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The Good

A great combination of tight handling, solid everyday power, quiet luxury comfort, and standard high-tech features in the 2009 TSX comes backed by Acura's reputation for quality and safety.

The Bad

Power and performance in the '09 Acura TSX lag behind those of comparably priced sport sedans, and the numb power steering lacks any kind of driver feedback.

The CarGurus View

Offering just enough sportiness to satisfy the average everyday driver, the 2009 TSX will never be confused with the sportier European imports, but does offer an ideal blend of upscale comfort and superior driving dynamics, all guaranteed by the reliability that goes along with the Acura name. Updates this year have improved handling, but done little else to distinguish the TSX from other sedans in its class. Boasting an array of state-of-the-art technology, a luxury cabin, and the oft-overlooked but very important strong safety profile, the '09 TSX works well for small families willing to pay a bit more for creature comforts or single drivers who like to let loose – but only a little – on the weekends.

At a Glance

The 2009 TSX gets bigger, meaner-looking, and more technologically equipped this year. Acura's entry-level offering in this segment, the front-wheel-drive premium sports sedan leans more toward luxury than performance, but has enough zip and energy on the road to suit drivers looking for a little pizazz in their commuter sedan. While not as refined or powerful as most European sport sedans, the '09 TSX does exhibit superior handling, but some may find its looks and powerplant too similar to the less-expensive and larger Honda Accord. In an attempt to distinguish itself from its respectable but conservative cousin, the TSX shakes things up a bit both inside and out.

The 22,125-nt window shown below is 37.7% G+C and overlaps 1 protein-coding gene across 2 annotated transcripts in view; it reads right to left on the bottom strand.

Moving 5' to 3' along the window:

Updates for 2009 include a stronger chassis and a longer and wider wheelbase for improved handling dynamics. On the outside, the TSX gets more pronounced wheel wells and an RL-inspired double-plenum smiling front grille. Revisions to the A, B, and C pillars improve visibility and increase sound dampening for a quieter, more upscale ride. Tweaks to its four-cylinder engine increase torque over a broader power range and help it earn a ULEV-compatibility rating. Also on hand is the new Advanced Compatibility Engineering system, which reduces frontal bumper impact in collisions. On the inside, a new center console design boasts faux chrome trim, and Bluetooth joins the list of standard equipment. The optional navigation system now features voice recognition and adds more capabilities.

The TSX comes in one trim only, available with either a manual or automatic transmission. On its own, the sedan is fully equipped with all the latest high-end features, and a much-loved optional Technology Package extends the equipment even further. Those looking for the perfect blend of fuel efficiency, luxury comfort, a quality build, and top-notch handling will find all their needs met in the 2009 TSX. Those who prefer power over presentation will want to look elsewhere.